It's amazing how a single, common bond can help overcome seemingly boundless barriers.
On Sunday, the Western Maryland College football team had its first joint practice with the Russian all-star team it defeated, 47-7, last night in Moscow.
The idea was to teach the Russian players a little bit more about the game Americans are so familiar with.
But the task wasn't quite that simple.
Whatever it took (Western Maryland senior wide receiver Andy Steckel diagrammed plays on his hand), the Green Terrors players found a way to communicate with their Russian counterparts.
Along the way, they also found some new friends.
"On Sunday, our players didn't know what to expect," said WMC sports information director Scott Deitch in a telephone interview from Moscow last night.
"They just kept working at it and working at it, doing the best they could to teach them our game."
"A lot of friendships have developed along the way. (Running back) Eric (Frees) madea good friend with a Russian running back. Our guys truly respect the Russians in the way they're trying to learn the game."
As last night's historic game came to an end, the two teams left as one big group -- neither in any particular hurry to leave the field.
Deitch said several Russian players visited the Western Maryland squad last night for an informal gathering, and players from both teams are scheduled to have dinner together tonight.
The game itself went without a hitch, he said, aside from the low ceiling, which played havoc with both teams' kicking games.
An enthusiastic and surprisingly knowledgeable crowd of about 4,000 fans watched the Green Terrors easilyhandle the bigger, but far less polished, Russian all-stars.
"We played against a class bunch of gentlemen," Western Maryland coach Dale Sprague said. "They have some very, very good athletes. They're very hard-nosed. They're going to be a good football team in a couple of years."
Misdirection runs and the option were the two main weapons the Green Terrors used on their way to victory.
There were somehighlights for the Russian team, however, including eight completed passes, a 43-yard kick return and a touchdown on their final drive --capped by an 11-yard scoring toss.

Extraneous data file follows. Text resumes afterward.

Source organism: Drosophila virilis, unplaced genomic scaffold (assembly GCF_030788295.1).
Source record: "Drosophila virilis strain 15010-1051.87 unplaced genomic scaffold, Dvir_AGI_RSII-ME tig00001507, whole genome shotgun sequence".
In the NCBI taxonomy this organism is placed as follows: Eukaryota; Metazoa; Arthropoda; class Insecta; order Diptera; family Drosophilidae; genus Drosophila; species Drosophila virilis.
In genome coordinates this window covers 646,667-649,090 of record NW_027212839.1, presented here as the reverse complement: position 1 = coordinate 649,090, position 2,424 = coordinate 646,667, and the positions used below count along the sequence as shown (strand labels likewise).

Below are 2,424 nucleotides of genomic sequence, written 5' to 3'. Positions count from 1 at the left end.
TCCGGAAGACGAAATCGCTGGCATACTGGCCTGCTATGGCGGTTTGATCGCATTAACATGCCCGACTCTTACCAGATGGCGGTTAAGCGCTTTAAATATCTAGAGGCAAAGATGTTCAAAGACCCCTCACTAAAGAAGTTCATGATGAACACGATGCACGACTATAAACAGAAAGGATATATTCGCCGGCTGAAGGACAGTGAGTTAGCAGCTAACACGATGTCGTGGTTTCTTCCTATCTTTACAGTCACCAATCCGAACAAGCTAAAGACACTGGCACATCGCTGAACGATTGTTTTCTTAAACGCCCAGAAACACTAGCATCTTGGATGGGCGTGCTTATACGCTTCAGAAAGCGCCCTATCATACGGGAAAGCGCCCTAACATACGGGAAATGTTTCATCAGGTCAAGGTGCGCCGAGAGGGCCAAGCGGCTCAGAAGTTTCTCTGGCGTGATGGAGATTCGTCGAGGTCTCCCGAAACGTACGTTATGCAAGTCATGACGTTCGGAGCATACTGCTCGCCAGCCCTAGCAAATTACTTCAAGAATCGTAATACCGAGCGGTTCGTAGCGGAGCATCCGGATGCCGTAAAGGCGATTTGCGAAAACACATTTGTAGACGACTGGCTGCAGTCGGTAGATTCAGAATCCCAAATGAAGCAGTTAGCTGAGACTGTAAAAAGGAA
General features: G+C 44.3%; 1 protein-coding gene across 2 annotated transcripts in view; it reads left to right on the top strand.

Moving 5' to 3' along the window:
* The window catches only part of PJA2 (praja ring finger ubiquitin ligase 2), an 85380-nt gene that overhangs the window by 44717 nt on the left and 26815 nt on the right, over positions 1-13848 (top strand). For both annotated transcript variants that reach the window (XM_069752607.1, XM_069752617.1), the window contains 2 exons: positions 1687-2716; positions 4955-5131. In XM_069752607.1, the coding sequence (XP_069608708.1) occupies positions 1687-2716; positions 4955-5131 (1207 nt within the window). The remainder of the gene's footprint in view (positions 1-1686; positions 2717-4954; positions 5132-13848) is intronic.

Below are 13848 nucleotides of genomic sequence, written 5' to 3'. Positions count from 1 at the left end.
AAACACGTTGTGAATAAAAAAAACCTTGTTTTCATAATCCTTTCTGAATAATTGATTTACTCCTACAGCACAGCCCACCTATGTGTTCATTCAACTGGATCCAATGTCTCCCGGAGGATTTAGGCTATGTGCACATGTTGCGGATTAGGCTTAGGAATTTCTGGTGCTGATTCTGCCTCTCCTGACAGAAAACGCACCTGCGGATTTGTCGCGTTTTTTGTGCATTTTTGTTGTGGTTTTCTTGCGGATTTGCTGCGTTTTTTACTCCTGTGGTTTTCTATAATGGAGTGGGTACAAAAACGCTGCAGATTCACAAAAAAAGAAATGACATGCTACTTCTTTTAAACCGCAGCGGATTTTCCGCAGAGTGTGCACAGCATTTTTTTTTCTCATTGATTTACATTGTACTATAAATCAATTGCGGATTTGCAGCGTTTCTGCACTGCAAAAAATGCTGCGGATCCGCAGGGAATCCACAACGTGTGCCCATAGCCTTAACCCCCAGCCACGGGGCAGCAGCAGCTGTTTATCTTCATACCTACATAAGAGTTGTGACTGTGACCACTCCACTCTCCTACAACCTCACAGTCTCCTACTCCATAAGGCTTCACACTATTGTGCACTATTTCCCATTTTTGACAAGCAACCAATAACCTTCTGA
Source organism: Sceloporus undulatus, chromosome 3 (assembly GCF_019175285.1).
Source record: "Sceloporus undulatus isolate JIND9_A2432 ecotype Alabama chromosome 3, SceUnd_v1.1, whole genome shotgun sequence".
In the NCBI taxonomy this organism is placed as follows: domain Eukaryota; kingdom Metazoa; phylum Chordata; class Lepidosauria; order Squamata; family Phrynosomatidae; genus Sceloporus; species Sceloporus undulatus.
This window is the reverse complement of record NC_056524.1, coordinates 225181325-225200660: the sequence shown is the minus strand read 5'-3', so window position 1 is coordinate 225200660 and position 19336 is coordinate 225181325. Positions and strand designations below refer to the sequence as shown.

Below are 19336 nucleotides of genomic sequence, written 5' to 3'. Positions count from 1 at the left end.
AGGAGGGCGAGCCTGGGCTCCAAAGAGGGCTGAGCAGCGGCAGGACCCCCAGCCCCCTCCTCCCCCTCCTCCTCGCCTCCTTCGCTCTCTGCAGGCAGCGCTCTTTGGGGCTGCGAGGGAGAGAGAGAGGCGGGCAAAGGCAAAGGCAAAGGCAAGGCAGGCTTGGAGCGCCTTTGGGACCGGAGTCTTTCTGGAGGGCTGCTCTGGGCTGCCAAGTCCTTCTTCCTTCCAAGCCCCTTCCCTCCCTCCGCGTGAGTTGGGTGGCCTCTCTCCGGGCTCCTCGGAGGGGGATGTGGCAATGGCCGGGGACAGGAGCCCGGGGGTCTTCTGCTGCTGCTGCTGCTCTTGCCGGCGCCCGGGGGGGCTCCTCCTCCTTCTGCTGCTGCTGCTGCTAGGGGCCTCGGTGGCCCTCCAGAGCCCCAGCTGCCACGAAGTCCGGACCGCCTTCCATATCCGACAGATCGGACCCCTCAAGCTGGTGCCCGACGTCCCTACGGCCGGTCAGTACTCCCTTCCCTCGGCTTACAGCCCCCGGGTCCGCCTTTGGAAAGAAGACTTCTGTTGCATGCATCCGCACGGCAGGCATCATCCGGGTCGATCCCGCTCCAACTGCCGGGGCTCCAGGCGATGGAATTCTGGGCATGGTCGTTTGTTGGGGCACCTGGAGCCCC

With the game now behind them,the focus for the Western Maryland players will be finding out a little more about the Russian way of life. Today, they will be visiting the Kremlin, a trip scheduled for yesterday, but postponed because ofa protest rally.
"The only Russians they've truly met are the players," Deitch said. "Now they'll get more of a chance to be in the middle of everything and see the way of life here."
What stuck out most to many Western Maryland players when they first arrived in Moscow was how dirty and bleak the city was.
"It's the dirtiest, grungiest place I've ever seen," said senior WMC linebacker Jim Webster.
Deitch added, "There's a lot of broken down cars along the street and trash along the sides of the street. A lot of construction projectswere started, but there was no money to complete them, so there is alot of construction equipment on the streets."
"There's a sense that they (the Russian people) feel they're turning the corner but they're just not sure how long it will take."
Perhaps Sprague summed it up best: "They're getting an education in football, and we're getting an education in life."
Will Englund of The Baltimore Sun Moscow Bureau and The Associated Press contributed to this story.